As I twirled words around in my head, seeking the right opening sentence to efficiently establish why I think The End of the Tour is the best film of 2015, I landed on an introductory declaration that felt exactly on target. It also seemed familiar, though. To be safe, I revisited my original review of James Ponsoldt’s understated triumph only to discover that I was about to inadvertently repeat myself, right down to the use of the adverb “devilishly.” I prefer to think that this means there’s an admirable consistency to my connection to the film, rather than the far less agreeable notion that I don’t have any original thoughts to offer. I admire The End of the Tour because it burrows into the tricky nature of creative genius, especially in a modern era that operates with an immediacy of reaction, with celebration and backlash and reassessment all spinning in overlapping succession as if they’ve been tossed into a turbine. Praise can be smothering and stultifying. Admiration can curdle into corrosive jealousy. Complexity breeds genial incomprehension that withers the spirit. If intellectual heroes aren’t hollow, they might reside in a far more dire realm, in which they wish to be emptier than they actually are, freed from the burden of living up to their own philosophical potency. In a way, The End of the Tour is a funkier, freer version of Amadeus, with Salieri’s agony of inadequacy experienced over junk food and dismissible pop culture.
The film comes at its complicated drama through a flawed attempt at journalism. David Lipsky (Jesse Eisenberg), somewhat adrift in his new position as a Rolling Stone staff writer, suggests a piece on David Foster Wallace (Jason Segel), ascendent on the exalting reception for the just published Infinite Jest. Somewhat unexpectedly, given the noted ambivalence Wallace felt about his swelling fame, Lipsky is invited to join the author on the final leg of his promotional book tour. What follows is a protracted exchange that intertwines fleeting camaraderie with the predatory invasiveness of a profile writer desperate to find the angle that will distinguish his article. It is at once simplicity itself and as psychologically layered as can be. Grounded almost entirely in conversations, many of them one-on-one between the two loads, the film is abundantly stuffed with fascinating dynamics and stealthy insights. Eisenberg’s performance as Lipsky could have easily been a carbon copy of one of his prior iron-eyed, self-destructively bright boy-men, and been plenty effective in that mode. Instead, he peels back the need and envy of the character to provide the film its dark, stressed heart.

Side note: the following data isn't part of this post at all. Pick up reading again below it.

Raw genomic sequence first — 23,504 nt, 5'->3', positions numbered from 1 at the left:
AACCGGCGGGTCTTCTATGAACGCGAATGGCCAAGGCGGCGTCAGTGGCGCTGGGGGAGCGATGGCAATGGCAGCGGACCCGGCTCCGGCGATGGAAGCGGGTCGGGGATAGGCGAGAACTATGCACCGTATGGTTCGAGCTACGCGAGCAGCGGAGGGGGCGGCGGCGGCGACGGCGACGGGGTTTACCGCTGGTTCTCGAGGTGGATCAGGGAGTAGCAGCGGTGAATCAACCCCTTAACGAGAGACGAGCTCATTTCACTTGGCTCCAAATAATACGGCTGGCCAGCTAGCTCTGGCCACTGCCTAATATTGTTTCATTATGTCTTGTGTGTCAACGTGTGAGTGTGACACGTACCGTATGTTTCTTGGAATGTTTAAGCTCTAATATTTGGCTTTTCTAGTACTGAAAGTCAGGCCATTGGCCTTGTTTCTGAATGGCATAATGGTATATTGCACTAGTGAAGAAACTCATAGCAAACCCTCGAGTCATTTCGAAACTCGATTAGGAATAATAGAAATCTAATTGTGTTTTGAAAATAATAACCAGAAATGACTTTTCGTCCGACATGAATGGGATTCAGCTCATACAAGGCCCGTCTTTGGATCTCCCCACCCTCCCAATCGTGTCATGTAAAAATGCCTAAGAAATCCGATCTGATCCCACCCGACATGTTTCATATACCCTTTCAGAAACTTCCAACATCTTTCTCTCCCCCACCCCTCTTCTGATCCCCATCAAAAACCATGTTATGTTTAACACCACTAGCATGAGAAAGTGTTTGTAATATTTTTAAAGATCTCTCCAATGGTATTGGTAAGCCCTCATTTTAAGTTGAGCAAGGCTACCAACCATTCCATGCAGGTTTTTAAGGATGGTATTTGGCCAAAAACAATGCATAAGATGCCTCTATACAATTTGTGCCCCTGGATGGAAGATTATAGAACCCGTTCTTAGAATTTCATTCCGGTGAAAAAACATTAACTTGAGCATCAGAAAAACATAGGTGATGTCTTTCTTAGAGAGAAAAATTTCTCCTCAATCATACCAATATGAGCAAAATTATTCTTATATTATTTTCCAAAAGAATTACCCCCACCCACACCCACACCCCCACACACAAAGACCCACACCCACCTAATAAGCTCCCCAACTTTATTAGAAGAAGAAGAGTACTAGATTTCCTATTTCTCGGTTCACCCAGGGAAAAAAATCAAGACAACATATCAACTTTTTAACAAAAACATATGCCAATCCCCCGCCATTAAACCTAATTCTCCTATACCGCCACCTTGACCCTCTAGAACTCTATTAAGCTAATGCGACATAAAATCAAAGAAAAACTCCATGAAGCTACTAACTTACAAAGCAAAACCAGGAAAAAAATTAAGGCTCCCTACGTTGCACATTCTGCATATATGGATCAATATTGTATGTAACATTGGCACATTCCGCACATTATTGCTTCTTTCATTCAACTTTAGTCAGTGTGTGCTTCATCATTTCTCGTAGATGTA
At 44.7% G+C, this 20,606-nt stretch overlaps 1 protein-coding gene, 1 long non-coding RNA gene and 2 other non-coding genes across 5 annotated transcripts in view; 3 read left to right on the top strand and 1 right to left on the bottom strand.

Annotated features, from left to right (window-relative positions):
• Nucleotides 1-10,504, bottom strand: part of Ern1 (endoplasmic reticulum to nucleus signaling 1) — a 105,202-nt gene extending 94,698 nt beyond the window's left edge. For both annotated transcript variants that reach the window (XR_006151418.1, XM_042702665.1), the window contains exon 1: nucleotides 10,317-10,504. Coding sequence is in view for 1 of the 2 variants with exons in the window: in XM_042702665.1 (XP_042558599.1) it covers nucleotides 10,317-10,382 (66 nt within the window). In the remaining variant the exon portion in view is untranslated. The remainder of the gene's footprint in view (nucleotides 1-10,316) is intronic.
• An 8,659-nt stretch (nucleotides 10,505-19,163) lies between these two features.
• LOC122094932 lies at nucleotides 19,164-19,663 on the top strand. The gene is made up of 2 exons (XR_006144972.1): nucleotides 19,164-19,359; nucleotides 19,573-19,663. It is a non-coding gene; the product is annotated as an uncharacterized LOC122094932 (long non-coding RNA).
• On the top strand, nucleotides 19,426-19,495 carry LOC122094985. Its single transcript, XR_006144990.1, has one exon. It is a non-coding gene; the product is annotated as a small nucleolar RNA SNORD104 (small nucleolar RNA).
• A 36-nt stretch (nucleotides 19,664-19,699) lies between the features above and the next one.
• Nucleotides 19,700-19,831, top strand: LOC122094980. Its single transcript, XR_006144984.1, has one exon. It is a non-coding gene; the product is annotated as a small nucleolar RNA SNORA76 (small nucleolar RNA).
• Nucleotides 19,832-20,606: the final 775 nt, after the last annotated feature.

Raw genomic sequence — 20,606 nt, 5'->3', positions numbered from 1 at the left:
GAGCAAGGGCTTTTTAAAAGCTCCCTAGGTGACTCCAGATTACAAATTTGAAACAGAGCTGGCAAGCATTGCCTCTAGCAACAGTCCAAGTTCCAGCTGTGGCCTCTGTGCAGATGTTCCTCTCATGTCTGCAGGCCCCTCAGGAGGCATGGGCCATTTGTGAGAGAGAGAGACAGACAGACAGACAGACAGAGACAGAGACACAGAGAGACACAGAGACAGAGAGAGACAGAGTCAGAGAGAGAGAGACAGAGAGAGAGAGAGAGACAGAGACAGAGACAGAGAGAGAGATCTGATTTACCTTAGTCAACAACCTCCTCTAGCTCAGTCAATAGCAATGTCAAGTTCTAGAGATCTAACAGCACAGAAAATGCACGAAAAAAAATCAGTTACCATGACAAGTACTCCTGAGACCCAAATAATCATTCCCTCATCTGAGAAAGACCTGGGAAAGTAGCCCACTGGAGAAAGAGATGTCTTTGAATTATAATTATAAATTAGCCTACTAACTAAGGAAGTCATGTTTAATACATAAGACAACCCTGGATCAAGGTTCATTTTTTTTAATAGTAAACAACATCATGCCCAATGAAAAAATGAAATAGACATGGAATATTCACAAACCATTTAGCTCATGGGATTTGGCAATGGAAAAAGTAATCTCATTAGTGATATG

If Eisenberg is the heart, Segel is the soul. In a performance that truly merits the description “revelatory,” Segel taps into the wariness of an unsteady intellect. The cult of personality surrounding Wallace is significant enough that Segel was dogged by complaints from the moment his casting was announced. They were as understandable as they were, ultimately, unfounded. Beyond superficial physical adjustments, the actor eschews cheap impersonation to focus on the inner life and the driving dissatisfaction of the man, suggesting the currents of misery that would be his mortal undoing without explicitly signaling the troubles the lay ahead. It is remarkably free of overt embellishment. Segel honors the man he plays by embodying him, finding moving truths in the process.
Ponsoldt’s skilled direction smartly lets the performances illuminate the film, trusting that he need not default to panicky editing or antsy camera tricks to add spark to the talky narrative. The film is still visually interesting, using wise framing and delicate patience to accentuate the comparatively quiet drama of well-charged minds engaging in little skirmishes of escalating irritation. The filmmaker is at at his boldest when he is at his most withdrawn, gently wiping away his authorial fingerprints. The strength of the characters and the nuance of their relationship is enough to carry the film. Indeed those assets — bolstered by empathetic acting and an artful repurposing of the actual words the Lipsky captured on tape when he inserted himself into Wallace’s world — are the only things that could imbue The End of the Tour with the proper levels of discovery. It is Ponsoldt’s achievement that he had the wisdom, the care, and the confidence to take this fine material and spin it into exemplary cinema.